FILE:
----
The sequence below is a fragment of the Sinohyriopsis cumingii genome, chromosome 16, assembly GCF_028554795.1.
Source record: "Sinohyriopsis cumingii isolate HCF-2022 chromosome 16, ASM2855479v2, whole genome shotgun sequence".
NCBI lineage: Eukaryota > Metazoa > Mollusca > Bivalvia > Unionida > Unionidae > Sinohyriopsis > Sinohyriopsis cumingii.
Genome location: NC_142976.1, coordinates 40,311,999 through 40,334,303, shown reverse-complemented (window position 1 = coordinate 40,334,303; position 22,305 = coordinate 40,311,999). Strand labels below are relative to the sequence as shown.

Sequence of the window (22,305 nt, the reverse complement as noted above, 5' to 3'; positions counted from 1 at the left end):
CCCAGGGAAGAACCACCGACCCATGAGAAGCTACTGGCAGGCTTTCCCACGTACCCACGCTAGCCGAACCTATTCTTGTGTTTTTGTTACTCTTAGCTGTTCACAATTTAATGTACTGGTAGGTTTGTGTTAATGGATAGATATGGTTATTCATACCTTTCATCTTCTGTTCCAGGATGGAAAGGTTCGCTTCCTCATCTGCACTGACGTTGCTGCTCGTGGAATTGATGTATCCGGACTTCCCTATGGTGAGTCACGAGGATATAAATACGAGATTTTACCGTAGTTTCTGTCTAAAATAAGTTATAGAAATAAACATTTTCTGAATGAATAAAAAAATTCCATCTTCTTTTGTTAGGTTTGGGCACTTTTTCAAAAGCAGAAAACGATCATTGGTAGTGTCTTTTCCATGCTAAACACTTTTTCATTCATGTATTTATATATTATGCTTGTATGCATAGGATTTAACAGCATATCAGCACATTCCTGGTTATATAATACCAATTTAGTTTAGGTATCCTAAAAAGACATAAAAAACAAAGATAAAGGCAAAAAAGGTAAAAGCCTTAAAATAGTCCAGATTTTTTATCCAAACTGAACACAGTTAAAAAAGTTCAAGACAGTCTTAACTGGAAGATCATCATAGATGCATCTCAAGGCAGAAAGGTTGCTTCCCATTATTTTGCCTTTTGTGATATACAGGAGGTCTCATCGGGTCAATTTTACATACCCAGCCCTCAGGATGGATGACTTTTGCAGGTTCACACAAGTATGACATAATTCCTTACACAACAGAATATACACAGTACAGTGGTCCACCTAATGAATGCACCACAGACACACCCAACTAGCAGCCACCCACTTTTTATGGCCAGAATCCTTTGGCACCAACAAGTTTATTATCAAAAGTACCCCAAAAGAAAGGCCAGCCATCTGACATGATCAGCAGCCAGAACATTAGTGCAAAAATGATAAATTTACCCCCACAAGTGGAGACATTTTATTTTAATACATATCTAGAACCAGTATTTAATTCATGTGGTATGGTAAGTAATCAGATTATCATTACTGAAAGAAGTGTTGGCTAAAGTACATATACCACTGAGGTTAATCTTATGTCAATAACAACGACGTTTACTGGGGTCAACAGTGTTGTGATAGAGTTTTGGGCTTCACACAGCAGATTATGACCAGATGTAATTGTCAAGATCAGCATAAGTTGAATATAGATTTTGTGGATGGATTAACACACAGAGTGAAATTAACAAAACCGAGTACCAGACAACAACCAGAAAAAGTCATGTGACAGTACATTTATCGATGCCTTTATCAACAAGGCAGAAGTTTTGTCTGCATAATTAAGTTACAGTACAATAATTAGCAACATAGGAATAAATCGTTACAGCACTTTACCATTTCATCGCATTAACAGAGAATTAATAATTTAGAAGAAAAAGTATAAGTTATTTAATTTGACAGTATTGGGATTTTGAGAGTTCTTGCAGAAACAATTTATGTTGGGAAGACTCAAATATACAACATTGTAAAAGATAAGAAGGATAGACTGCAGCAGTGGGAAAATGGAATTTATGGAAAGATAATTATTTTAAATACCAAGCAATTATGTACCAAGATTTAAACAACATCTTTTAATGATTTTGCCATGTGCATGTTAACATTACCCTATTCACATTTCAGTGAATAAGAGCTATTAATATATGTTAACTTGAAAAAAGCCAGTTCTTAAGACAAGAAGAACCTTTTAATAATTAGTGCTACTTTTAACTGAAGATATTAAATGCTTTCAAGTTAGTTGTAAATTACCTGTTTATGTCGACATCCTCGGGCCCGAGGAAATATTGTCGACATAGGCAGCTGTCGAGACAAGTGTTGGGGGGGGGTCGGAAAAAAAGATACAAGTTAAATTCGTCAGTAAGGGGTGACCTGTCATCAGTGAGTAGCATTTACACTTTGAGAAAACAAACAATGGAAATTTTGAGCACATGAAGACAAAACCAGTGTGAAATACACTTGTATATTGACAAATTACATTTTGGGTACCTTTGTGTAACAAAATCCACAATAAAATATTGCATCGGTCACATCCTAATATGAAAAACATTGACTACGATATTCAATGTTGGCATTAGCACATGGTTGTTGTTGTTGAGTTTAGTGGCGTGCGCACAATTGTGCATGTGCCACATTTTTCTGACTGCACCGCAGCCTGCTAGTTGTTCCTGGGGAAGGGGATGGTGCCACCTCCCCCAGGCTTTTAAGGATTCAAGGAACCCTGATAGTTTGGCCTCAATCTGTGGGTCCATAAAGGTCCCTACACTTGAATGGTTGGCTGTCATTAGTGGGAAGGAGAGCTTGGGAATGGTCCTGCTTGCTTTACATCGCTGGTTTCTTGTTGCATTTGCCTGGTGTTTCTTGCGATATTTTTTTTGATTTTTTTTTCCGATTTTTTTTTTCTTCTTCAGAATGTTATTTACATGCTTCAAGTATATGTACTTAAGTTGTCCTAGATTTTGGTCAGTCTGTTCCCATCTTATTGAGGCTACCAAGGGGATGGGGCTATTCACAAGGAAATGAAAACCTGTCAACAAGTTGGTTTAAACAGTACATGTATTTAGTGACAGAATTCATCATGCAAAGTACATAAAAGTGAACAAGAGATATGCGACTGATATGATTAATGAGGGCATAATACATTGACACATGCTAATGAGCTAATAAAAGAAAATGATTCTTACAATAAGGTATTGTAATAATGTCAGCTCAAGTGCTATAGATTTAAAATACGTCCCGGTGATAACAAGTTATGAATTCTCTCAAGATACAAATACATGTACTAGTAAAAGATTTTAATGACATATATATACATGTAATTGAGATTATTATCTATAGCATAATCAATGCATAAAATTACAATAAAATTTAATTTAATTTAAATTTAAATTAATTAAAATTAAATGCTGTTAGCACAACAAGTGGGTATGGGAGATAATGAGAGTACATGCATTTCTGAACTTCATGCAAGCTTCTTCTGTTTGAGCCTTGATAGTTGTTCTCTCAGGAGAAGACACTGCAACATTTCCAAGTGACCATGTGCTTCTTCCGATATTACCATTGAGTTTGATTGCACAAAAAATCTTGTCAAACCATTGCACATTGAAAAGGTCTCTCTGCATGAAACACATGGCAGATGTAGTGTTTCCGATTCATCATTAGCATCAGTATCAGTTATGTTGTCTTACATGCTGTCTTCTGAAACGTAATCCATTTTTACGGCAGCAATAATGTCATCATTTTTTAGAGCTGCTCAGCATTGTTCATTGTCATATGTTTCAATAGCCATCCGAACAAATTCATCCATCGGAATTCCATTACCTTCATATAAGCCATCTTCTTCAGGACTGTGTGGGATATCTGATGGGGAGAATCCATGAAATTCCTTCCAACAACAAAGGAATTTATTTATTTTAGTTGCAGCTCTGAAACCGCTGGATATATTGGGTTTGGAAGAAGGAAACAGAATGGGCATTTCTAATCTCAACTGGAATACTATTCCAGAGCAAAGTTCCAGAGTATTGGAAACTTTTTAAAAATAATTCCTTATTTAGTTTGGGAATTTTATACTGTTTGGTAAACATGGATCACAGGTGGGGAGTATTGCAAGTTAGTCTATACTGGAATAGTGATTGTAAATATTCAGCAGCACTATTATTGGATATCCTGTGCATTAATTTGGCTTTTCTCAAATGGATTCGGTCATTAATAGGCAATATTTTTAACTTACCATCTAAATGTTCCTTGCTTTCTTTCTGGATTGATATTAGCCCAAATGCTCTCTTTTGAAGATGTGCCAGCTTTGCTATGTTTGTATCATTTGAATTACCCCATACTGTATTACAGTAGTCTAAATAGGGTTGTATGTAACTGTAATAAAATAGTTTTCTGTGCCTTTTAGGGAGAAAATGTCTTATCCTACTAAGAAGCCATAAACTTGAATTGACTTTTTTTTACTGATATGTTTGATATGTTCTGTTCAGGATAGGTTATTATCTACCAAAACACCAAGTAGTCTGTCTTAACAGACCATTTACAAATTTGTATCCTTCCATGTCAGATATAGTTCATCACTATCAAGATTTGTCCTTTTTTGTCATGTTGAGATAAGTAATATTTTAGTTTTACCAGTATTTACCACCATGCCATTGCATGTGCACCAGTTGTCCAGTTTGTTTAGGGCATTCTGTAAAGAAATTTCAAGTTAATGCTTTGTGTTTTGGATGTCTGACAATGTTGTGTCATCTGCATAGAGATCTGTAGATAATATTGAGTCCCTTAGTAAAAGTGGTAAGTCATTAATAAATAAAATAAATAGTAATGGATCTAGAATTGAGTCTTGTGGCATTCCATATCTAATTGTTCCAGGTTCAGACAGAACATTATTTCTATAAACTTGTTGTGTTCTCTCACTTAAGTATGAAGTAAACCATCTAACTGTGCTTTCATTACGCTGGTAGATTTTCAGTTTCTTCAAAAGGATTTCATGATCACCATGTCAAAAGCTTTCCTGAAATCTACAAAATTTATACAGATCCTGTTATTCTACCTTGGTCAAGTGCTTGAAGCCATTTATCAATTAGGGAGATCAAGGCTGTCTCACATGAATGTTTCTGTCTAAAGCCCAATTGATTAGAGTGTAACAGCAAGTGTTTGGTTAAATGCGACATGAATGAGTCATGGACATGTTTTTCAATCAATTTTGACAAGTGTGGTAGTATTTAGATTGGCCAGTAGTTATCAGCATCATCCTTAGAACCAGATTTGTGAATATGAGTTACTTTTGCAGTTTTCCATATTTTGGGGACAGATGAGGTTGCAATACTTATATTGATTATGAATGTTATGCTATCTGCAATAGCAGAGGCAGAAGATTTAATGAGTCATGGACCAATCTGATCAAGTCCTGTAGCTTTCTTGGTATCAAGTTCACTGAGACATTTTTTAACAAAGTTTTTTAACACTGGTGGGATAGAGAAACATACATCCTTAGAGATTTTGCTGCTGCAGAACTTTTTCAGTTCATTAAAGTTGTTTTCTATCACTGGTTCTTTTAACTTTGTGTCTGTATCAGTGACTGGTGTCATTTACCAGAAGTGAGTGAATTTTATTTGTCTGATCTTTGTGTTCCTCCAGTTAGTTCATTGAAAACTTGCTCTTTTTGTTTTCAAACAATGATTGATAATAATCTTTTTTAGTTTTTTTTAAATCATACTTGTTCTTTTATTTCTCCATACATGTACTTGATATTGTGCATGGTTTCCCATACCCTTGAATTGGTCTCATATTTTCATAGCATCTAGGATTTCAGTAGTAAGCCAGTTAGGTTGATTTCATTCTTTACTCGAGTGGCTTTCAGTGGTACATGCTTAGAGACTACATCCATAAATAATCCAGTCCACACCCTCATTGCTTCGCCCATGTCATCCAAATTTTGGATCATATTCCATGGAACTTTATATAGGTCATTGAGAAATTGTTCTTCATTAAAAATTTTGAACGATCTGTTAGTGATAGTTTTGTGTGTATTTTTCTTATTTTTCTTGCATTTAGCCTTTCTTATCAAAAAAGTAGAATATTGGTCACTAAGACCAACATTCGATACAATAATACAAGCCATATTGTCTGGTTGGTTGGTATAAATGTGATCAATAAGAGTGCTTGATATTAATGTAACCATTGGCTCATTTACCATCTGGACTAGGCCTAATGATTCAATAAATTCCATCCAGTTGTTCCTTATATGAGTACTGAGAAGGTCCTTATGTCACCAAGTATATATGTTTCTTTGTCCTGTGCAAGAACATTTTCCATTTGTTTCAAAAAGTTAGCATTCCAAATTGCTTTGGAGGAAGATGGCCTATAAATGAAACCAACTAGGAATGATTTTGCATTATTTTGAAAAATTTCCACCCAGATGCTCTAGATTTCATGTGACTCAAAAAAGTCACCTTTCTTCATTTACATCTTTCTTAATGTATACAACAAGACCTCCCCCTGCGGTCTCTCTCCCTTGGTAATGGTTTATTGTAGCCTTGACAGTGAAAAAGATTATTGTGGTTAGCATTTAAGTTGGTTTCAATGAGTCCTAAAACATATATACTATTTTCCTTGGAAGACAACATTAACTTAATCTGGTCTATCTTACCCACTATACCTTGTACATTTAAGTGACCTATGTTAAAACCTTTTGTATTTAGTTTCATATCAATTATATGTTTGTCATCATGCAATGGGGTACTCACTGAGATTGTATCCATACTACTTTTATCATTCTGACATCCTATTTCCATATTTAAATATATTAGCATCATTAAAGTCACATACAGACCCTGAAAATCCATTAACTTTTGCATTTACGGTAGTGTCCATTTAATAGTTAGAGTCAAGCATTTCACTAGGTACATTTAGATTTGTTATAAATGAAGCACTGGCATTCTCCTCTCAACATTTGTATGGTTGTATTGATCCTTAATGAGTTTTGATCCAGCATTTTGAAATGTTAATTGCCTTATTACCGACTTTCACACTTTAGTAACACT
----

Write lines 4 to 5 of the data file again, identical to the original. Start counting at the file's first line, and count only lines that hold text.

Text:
Genome location: NC_142976.1, coordinates 40,311,999 through 40,334,303, shown reverse-complemented (window position 1 = coordinate 40,334,303; position 22,305 = coordinate 40,311,999). Strand labels below are relative to the sequence as shown.

Sequence of the window (22,305 nt, the reverse complement as noted above, 5' to 3'; positions counted from 1 at the left end):